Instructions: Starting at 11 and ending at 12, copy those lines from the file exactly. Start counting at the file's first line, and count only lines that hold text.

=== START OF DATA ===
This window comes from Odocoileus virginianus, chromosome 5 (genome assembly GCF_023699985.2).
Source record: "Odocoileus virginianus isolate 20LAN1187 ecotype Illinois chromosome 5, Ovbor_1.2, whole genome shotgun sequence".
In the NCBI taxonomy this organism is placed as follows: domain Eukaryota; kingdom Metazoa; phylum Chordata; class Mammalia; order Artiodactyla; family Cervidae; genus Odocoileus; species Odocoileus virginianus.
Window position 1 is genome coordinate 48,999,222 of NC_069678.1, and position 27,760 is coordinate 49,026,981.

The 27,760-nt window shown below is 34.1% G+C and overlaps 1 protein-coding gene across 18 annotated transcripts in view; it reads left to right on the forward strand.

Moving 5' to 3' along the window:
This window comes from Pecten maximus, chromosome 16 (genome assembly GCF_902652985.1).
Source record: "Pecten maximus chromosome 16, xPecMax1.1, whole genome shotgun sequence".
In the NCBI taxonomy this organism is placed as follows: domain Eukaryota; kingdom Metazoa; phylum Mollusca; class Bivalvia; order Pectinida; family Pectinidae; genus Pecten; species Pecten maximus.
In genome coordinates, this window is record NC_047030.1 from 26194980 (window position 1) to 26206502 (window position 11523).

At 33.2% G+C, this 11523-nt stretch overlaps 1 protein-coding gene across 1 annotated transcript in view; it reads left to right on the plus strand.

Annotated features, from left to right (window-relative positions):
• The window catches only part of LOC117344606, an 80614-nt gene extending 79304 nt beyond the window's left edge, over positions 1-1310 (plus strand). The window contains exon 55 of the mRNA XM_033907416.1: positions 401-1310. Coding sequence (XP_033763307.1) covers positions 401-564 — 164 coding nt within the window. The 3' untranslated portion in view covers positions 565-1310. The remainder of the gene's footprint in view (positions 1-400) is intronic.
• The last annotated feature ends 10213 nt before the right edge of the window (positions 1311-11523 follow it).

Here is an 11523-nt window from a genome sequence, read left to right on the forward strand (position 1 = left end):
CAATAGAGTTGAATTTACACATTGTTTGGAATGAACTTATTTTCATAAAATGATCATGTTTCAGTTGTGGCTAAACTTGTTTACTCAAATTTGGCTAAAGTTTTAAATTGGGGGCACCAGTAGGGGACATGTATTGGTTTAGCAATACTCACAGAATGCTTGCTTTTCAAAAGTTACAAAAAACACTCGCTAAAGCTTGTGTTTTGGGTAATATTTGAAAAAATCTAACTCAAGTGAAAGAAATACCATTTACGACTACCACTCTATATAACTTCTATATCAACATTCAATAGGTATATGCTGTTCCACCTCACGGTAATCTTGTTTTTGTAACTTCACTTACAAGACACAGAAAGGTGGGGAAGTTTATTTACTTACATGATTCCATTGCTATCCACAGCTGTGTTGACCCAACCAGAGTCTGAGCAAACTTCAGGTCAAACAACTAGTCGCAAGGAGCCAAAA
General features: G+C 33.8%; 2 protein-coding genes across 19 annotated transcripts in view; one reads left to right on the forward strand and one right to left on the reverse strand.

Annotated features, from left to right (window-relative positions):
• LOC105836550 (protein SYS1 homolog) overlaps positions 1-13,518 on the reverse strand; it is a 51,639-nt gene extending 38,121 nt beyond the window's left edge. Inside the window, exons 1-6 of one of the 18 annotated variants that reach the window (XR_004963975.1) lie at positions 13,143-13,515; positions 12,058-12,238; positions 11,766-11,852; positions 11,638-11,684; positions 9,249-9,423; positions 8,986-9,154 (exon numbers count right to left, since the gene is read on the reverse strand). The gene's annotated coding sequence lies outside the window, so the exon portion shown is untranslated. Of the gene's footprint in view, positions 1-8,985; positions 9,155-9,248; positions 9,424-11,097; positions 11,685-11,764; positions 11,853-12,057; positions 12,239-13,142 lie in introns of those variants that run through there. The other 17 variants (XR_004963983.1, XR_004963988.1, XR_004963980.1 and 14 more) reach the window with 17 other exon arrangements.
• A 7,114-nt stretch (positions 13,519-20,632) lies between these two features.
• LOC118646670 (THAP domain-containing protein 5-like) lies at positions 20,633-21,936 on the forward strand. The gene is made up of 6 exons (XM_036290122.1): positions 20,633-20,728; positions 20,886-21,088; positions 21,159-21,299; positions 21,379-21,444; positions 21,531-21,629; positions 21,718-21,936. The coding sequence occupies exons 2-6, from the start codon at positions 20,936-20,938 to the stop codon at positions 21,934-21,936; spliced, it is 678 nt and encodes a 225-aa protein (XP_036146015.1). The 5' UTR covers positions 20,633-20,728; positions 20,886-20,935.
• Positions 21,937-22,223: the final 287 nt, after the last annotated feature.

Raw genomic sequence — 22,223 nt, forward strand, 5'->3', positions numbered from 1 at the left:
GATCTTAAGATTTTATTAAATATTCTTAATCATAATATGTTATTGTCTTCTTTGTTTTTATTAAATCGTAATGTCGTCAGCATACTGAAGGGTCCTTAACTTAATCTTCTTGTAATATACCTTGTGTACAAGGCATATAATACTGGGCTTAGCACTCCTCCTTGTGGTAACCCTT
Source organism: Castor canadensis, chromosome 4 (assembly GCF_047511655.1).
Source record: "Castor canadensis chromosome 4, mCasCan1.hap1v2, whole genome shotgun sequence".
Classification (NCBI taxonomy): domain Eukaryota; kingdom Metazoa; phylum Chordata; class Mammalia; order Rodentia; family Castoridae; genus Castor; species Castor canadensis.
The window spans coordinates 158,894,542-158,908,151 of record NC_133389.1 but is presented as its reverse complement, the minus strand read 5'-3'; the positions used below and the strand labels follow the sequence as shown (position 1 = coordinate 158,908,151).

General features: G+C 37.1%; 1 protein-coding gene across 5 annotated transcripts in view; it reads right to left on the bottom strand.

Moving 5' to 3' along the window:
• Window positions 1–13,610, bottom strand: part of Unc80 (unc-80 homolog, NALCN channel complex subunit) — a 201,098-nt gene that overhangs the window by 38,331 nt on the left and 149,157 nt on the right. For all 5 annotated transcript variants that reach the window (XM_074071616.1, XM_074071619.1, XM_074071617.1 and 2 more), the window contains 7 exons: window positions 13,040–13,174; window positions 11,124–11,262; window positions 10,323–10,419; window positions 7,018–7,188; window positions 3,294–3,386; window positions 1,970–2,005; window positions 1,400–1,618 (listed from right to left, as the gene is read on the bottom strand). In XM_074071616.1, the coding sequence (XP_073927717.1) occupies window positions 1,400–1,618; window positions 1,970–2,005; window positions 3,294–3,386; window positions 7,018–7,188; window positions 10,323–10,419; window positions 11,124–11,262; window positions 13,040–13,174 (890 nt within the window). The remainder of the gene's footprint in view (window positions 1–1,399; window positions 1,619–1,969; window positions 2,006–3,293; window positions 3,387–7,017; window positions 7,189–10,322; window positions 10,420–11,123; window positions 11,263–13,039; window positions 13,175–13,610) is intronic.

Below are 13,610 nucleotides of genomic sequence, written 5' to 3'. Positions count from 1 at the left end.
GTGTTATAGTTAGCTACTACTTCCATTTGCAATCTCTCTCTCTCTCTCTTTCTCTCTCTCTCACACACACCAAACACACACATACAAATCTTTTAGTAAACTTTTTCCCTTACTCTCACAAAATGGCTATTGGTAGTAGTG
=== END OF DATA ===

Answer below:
At 33.2% G+C, this 11523-nt stretch overlaps 1 protein-coding gene across 1 annotated transcript in view; it reads left to right on the plus strand.

Annotated features, from left to right (window-relative positions):